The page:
If you come into this situation expecting to taste a run of the mill beer, as I did, you will end up looking like and idiot… as I did.

Imagine if wine and beer had a baby. Not like making a shandy out of the 2 of them because you’re at a house party and you’ve forgotten how to spell dignity. Like they had a baby which took the good points from each parent. That’s what this beer is. It is the olive branch in the war between beer and wine. It is like an alcoholic Nephilim. A combination of the 2 with both of their powers and none of their weaknesses.

Hello again, the object of my buffoonery…

This beer was the catalyst to my entire Wild Beer Co. adventure.

What transpired to lead me to such a wonderful end? You’re probably wondering, only in different words because you’re not a pompous git.

Well, allow me to elucidate. There sits a pair of brilliant little beer shops just round the corner from my girlfriend’s house. Whenever I go to visit her, instead of just getting a pack of lager and calling it an evening, I always try to call in, pick out a few incredible craft beers and really enjoy a good drink.

On this occasion, I picked up a couple of wheat beers, an IPA and a couple of Wild Beer Co. beers. One was called a Bibble, the other was this one. I started my beer appreciation with the Bibble. I’ll not go into too much detail as this isn’t a Bibble review.

It’s a very drinkable pale ale, described as one of their “Everyday Beers”.

After that, I moved on to the others until I arrived at the Modus Operandi. Not knowing anything about it, I cracked it open and took a swig.

The sourness hit me and I reeled. This was not what I was expecting.

Have you ever reached into the fridge for a drink of milk, accidentally grabbed the orange juice without realising and drank that instead? How foul is that taste? We both know that orange juice is a delicious beverage, just not when you were expecting milk.

I didn’t know anything about the company before I picked up those bottles, I obviously judged a book on its cover. Or, in this case, I judged a beer by its bottle.

I would like to say that I then made the grown up decision to read the bottle, maybe do a little research and found out the wealth of knowledge available on their website.

This is not the case. I took the rather churlish route of crafting a short email expressing my disdain.

I was met with a measured and informative email, sent a few of their sour beers and I walked away with my tail between my legs. Yeah, I got some amazing beers out of the situation but, at what cost?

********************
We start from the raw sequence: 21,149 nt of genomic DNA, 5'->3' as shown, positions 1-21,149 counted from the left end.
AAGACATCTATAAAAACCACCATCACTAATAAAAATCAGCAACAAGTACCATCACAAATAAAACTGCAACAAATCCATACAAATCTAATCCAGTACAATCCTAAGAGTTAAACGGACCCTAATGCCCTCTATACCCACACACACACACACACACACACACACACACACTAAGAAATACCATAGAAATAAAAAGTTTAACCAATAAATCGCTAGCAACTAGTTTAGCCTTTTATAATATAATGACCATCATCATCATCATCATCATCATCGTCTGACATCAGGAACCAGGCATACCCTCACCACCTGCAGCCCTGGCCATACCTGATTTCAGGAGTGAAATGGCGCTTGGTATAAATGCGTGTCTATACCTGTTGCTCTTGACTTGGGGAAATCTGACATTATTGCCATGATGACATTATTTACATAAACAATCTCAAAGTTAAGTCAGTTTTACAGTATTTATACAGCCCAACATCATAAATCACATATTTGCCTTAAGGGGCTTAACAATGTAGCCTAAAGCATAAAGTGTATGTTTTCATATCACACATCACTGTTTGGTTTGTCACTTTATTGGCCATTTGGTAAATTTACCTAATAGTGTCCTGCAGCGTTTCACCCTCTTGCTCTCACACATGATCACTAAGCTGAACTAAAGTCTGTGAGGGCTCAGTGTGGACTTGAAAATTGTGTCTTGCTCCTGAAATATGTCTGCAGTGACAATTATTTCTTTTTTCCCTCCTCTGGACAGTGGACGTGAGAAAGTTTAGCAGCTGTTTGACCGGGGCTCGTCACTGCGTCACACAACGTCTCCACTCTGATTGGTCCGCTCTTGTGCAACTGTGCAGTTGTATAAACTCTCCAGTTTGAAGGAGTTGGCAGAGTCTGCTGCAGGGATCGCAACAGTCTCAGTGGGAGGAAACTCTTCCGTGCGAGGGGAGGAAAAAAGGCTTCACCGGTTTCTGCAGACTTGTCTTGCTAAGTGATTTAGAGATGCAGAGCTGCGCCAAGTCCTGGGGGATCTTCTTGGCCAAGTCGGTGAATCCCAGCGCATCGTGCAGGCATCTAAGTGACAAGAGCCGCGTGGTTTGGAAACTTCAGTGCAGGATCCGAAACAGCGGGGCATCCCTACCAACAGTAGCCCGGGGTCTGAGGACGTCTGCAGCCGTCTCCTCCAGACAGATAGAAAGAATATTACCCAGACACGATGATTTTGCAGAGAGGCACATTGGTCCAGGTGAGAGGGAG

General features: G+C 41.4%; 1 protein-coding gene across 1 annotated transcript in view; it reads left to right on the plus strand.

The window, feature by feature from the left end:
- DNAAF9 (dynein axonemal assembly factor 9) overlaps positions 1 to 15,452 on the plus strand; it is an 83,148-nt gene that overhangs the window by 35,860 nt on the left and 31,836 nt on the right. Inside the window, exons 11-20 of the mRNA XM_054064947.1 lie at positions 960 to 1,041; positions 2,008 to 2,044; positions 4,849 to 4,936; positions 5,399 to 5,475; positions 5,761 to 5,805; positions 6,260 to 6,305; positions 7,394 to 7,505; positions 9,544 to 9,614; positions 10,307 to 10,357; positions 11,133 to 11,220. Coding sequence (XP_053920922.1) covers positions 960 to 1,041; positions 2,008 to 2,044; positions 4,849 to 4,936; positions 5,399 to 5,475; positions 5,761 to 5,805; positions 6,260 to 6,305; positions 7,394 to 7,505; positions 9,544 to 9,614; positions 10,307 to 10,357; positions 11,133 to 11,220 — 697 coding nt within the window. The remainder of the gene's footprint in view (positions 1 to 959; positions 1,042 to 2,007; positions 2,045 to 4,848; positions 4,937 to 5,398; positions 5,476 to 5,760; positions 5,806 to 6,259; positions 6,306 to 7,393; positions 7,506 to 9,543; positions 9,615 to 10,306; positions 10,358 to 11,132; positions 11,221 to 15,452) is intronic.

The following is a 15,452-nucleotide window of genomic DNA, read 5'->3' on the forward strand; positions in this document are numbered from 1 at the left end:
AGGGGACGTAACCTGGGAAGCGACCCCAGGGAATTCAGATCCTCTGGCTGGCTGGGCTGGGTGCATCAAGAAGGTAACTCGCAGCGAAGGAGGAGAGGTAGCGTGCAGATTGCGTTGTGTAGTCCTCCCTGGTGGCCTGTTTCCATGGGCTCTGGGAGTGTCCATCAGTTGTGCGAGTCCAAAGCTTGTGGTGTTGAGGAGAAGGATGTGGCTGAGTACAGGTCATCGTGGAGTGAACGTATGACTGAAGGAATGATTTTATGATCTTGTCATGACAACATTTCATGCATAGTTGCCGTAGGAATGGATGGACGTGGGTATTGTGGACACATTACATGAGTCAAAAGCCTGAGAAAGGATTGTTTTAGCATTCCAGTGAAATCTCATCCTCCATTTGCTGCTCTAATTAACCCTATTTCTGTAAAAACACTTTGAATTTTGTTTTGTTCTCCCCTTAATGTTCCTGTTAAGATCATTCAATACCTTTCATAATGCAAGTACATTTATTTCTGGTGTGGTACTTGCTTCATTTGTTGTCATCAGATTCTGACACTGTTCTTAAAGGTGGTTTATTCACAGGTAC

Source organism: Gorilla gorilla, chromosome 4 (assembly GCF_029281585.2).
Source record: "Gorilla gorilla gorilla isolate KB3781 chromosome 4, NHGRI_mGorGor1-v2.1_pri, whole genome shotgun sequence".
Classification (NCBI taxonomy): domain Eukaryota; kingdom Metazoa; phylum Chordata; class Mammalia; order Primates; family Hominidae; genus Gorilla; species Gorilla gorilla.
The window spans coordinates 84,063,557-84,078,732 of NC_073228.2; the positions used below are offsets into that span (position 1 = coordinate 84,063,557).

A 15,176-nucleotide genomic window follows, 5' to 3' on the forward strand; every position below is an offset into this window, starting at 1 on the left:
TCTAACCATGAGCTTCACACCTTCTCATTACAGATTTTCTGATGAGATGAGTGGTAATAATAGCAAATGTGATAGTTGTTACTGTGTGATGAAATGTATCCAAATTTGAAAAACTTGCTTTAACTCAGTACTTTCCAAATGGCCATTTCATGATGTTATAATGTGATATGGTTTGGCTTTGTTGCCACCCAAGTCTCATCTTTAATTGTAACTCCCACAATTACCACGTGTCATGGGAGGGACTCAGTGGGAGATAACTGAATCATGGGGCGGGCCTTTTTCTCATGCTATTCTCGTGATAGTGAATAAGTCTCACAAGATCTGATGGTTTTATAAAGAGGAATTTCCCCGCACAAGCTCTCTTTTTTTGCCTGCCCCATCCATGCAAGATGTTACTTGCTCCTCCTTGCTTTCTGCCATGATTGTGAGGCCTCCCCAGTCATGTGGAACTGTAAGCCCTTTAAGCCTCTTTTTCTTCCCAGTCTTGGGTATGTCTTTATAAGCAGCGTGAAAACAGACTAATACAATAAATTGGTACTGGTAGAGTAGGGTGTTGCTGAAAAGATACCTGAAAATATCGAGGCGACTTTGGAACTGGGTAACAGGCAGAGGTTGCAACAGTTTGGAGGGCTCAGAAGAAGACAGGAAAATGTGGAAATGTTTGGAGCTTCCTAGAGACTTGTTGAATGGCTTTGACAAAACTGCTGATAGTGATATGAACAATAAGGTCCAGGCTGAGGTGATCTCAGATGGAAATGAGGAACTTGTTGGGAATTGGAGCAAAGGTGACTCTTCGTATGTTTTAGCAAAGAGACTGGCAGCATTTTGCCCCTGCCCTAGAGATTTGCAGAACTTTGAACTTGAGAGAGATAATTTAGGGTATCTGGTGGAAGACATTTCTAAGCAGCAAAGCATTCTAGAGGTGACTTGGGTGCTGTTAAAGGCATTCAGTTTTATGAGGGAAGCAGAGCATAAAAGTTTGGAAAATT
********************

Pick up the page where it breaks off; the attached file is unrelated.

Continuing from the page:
So I’m here for round 2. I’ve come back, armed to the teeth with knowledge about this beer and I am ready to fully appreciate it. It is on!

There was only 1 way to come up against such a worthy foe. So I set up my Tivo’d Game of Thrones marathon, put on my PJs and grabbed a wine glass.

So that we are on equal footing, I will now share the information that was shared with me about this beer.

“We consider it our masterpiece. It was the beer that started our brewery, a beer inspired by the wonderful Flanders Red-style and the modern U.S. takes on it such as Jolly Pumpkin’s La Roja, we brewed Modus to be all about barrel-ageing, wild yeasts and blending.

We age it in both bourbon barrels and Burgundy Pinot Noir barrels for between 3 months and a year or so with wild yeasts. When we blend we will taste some 60-70 barrel samples to blend around 25, it is an all day job. We are looking for base notes of vanilla and oak, a cherry pie character from the yeast and then vinous notes and some acidity from the wine barrels. Once we have our base we will look for a couple of second use barrels to add some more layers and complexity. These barrels might be more acidic or have some balsamic notes or acetone, essentially for us, the fault is what can make this beer even more special.

As I’m sure you can tell, Modus is our baby and we love it very much. However, we understand it won’t be for everyone, it isn’t really like any other beer, and it always tends to create an emotional reaction, mostly love but occasionally hate.”

There is nothing I can add to that. Have you read that? That’s how you describe a beer, right there.

If I had to find a food analogous to this beer, I would definitely describe it as a cherry pie with vanilla ice cream (like a proper Cornish one) and a fantastic glass of red wine next to it.

If you let it settle and take a deep breath as you sip it, you get a very surprising blast of vanilla. The curious thing about it is that if you try to find said vanilla, all you discover are the vinous notes (is notes the word?). So maybe forget what I just said so you can enjoy that sweet surprise.


Rating: TBD (currently, 9.3/10)

I am not ready to pass judgment on this beer, just yet. I have it’s older sister (this beer is definitely a woman) downstairs. Part of the beer package I received included this 2016 Modus as well as a 2015 brew. Once I have had that one, I will compare. I will say this. I have never been so glad to be wrong in all of my life. Not only did it give me a chance to enjoy the error of my ways, I got to experience a range of beers I may never have tried.

As for how to enjoy this, wine glass and rich red meat. I’d suggest venison or a steak cooked anything under medium well. A nice side of roasted carrots, mash potato and some good, proper gravy. And sip it you animal, don’t neck it like some sort of barbarian.

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